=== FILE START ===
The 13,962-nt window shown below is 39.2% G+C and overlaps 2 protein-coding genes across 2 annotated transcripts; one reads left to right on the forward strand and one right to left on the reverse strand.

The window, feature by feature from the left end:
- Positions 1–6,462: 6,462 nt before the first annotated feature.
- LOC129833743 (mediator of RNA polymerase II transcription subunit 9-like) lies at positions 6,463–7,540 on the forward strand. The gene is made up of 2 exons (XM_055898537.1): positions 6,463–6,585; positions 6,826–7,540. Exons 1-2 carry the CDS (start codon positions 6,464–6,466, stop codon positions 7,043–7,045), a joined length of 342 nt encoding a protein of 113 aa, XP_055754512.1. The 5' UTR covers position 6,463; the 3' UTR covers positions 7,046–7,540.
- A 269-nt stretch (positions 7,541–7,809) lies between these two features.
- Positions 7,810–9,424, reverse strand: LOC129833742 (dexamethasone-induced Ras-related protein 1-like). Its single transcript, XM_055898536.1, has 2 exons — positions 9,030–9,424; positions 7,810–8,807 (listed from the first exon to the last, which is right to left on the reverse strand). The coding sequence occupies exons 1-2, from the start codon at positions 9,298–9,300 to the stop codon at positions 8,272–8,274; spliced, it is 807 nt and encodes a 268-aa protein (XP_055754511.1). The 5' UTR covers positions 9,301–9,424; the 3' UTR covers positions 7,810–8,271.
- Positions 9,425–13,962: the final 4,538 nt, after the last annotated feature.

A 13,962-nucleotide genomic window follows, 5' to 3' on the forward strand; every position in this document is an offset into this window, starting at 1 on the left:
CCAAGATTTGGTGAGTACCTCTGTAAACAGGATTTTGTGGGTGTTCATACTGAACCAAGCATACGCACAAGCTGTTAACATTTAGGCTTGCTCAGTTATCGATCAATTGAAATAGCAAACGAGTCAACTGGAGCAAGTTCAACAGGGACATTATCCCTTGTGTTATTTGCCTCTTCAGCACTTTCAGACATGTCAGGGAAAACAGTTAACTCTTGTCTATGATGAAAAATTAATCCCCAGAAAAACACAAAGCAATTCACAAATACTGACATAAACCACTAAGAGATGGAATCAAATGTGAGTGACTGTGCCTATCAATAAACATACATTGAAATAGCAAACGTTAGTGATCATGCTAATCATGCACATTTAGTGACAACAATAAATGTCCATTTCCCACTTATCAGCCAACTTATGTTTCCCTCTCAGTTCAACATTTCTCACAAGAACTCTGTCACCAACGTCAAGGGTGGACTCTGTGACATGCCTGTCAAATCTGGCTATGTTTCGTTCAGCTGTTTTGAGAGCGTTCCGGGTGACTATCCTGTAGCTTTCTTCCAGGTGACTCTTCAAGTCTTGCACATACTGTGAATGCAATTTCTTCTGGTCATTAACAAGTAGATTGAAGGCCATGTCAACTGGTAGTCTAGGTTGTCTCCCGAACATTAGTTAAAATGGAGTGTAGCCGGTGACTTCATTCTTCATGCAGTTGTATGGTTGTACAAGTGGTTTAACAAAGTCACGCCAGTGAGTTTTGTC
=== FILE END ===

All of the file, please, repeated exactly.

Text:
The 13,962-nt window shown below is 39.2% G+C and overlaps 2 protein-coding genes across 2 annotated transcripts; one reads left to right on the forward strand and one right to left on the reverse strand.

The window, feature by feature from the left end:
- Positions 1–6,462: 6,462 nt before the first annotated feature.
- LOC129833743 (mediator of RNA polymerase II transcription subunit 9-like) lies at positions 6,463–7,540 on the forward strand. The gene is made up of 2 exons (XM_055898537.1): positions 6,463–6,585; positions 6,826–7,540. Exons 1-2 carry the CDS (start codon positions 6,464–6,466, stop codon positions 7,043–7,045), a joined length of 342 nt encoding a protein of 113 aa, XP_055754512.1. The 5' UTR covers position 6,463; the 3' UTR covers positions 7,046–7,540.
- A 269-nt stretch (positions 7,541–7,809) lies between these two features.
- Positions 7,810–9,424, reverse strand: LOC129833742 (dexamethasone-induced Ras-related protein 1-like). Its single transcript, XM_055898536.1, has 2 exons — positions 9,030–9,424; positions 7,810–8,807 (listed from the first exon to the last, which is right to left on the reverse strand). The coding sequence occupies exons 1-2, from the start codon at positions 9,298–9,300 to the stop codon at positions 8,272–8,274; spliced, it is 807 nt and encodes a 268-aa protein (XP_055754511.1). The 5' UTR covers positions 9,301–9,424; the 3' UTR covers positions 7,810–8,271.
- Positions 9,425–13,962: the final 4,538 nt, after the last annotated feature.

A 13,962-nucleotide genomic window follows, 5' to 3' on the forward strand; every position in this document is an offset into this window, starting at 1 on the left:
CCAAGATTTGGTGAGTACCTCTGTAAACAGGATTTTGTGGGTGTTCATACTGAACCAAGCATACGCACAAGCTGTTAACATTTAGGCTTGCTCAGTTATCGATCAATTGAAATAGCAAACGAGTCAACTGGAGCAAGTTCAACAGGGACATTATCCCTTGTGTTATTTGCCTCTTCAGCACTTTCAGACATGTCAGGGAAAACAGTTAACTCTTGTCTATGATGAAAAATTAATCCCCAGAAAAACACAAAGCAATTCACAAATACTGACATAAACCACTAAGAGATGGAATCAAATGTGAGTGACTGTGCCTATCAATAAACATACATTGAAATAGCAAACGTTAGTGATCATGCTAATCATGCACATTTAGTGACAACAATAAATGTCCATTTCCCACTTATCAGCCAACTTATGTTTCCCTCTCAGTTCAACATTTCTCACAAGAACTCTGTCACCAACGTCAAGGGTGGACTCTGTGACATGCCTGTCAAATCTGGCTATGTTTCGTTCAGCTGTTTTGAGAGCGTTCCGGGTGACTATCCTGTAGCTTTCTTCCAGGTGACTCTTCAAGTCTTGCACATACTGTGAATGCAATTTCTTCTGGTCATTAACAAGTAGATTGAAGGCCATGTCAACTGGTAGTCTAGGTTGTCTCCCGAACATTAGTTAAAATGGAGTGTAGCCGGTGACTTCATTCTTCATGCAGTTGTATGGTTGTACAAGTGGTTTAACAAAGTCACGCCAGTGAGTTTTGTC